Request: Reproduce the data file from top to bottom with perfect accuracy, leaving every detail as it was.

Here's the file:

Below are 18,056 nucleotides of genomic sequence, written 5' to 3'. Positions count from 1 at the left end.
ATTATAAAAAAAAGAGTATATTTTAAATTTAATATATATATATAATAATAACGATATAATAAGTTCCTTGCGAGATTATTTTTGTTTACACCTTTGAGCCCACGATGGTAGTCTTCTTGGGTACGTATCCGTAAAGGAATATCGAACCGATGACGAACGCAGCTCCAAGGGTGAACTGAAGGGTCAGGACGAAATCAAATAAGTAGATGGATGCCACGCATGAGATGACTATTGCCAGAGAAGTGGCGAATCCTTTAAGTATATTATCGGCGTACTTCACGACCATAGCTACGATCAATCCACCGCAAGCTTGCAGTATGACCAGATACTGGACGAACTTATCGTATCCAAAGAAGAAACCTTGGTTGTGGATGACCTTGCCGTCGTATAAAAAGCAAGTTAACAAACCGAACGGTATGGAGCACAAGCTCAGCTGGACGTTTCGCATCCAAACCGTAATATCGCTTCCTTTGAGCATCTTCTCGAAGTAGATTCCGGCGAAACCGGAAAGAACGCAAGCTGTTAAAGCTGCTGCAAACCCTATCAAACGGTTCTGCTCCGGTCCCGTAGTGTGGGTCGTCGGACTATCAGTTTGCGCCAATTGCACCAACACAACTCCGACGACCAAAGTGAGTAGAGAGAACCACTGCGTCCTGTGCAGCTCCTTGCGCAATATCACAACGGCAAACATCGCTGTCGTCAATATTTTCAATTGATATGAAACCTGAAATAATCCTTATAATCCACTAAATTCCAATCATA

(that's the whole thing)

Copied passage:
Below are 18,056 nucleotides of genomic sequence, written 5' to 3'. Positions count from 1 at the left end.
ATTATAAAAAAAAGAGTATATTTTAAATTTAATATATATATATAATAATAACGATATAATAAGTTCCTTGCGAGATTATTTTTGTTTACACCTTTGAGCCCACGATGGTAGTCTTCTTGGGTACGTATCCGTAAAGGAATATCGAACCGATGACGAACGCAGCTCCAAGGGTGAACTGAAGGGTCAGGACGAAATCAAATAAGTAGATGGATGCCACGCATGAGATGACTATTGCCAGAGAAGTGGCGAATCCTTTAAGTATATTATCGGCGTACTTCACGACCATAGCTACGATCAATCCACCGCAAGCTTGCAGTATGACCAGATACTGGACGAACTTATCGTATCCAAAGAAGAAACCTTGGTTGTGGATGACCTTGCCGTCGTATAAAAAGCAAGTTAACAAACCGAACGGTATGGAGCACAAGCTCAGCTGGACGTTTCGCATCCAAACCGTAATATCGCTTCCTTTGAGCATCTTCTCGAAGTAGATTCCGGCGAAACCGGAAAGAACGCAAGCTGTTAAAGCTGCTGCAAACCCTATCAAACGGTTCTGCTCCGGTCCCGTAGTGTGGGTCGTCGGACTATCAGTTTGCGCCAATTGCACCAACACAACTCCGACGACCAAAGTGAGTAGAGAGAACCACTGCGTCCTGTGCAGCTCCTTGCGCAATATCACAACGGCAAACATCGCTGTCGTCAATATTTTCAATTGATATGAAACCTGAAATAATCCTTATAATCCACTAAATTCCAATCATA